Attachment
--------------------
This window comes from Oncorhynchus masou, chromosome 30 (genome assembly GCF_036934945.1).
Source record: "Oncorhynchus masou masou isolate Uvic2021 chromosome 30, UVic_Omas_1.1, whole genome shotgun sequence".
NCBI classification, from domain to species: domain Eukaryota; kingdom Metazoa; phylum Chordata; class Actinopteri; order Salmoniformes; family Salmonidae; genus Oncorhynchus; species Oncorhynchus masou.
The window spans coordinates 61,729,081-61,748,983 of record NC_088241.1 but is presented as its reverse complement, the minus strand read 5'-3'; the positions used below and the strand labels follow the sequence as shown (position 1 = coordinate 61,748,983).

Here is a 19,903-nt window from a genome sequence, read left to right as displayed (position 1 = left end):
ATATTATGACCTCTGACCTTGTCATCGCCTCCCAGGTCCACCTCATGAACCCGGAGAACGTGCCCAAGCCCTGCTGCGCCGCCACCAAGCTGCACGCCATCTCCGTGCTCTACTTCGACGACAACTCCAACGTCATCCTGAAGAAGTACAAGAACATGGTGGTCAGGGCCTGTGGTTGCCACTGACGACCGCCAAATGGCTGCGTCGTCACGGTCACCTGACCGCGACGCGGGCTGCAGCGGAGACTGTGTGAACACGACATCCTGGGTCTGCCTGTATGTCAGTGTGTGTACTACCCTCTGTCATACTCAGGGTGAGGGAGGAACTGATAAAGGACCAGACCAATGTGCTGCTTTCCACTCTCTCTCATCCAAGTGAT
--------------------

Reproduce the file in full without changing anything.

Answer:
This window comes from Oncorhynchus masou, chromosome 30 (genome assembly GCF_036934945.1).
Source record: "Oncorhynchus masou masou isolate Uvic2021 chromosome 30, UVic_Omas_1.1, whole genome shotgun sequence".
NCBI classification, from domain to species: domain Eukaryota; kingdom Metazoa; phylum Chordata; class Actinopteri; order Salmoniformes; family Salmonidae; genus Oncorhynchus; species Oncorhynchus masou.
The window spans coordinates 61,729,081-61,748,983 of record NC_088241.1 but is presented as its reverse complement, the minus strand read 5'-3'; the positions used below and the strand labels follow the sequence as shown (position 1 = coordinate 61,748,983).

Here is a 19,903-nt window from a genome sequence, read left to right as displayed (position 1 = left end):
ATATTATGACCTCTGACCTTGTCATCGCCTCCCAGGTCCACCTCATGAACCCGGAGAACGTGCCCAAGCCCTGCTGCGCCGCCACCAAGCTGCACGCCATCTCCGTGCTCTACTTCGACGACAACTCCAACGTCATCCTGAAGAAGTACAAGAACATGGTGGTCAGGGCCTGTGGTTGCCACTGACGACCGCCAAATGGCTGCGTCGTCACGGTCACCTGACCGCGACGCGGGCTGCAGCGGAGACTGTGTGAACACGACATCCTGGGTCTGCCTGTATGTCAGTGTGTGTACTACCCTCTGTCATACTCAGGGTGAGGGAGGAACTGATAAAGGACCAGACCAATGTGCTGCTTTCCACTCTCTCTCATCCAAGTGAT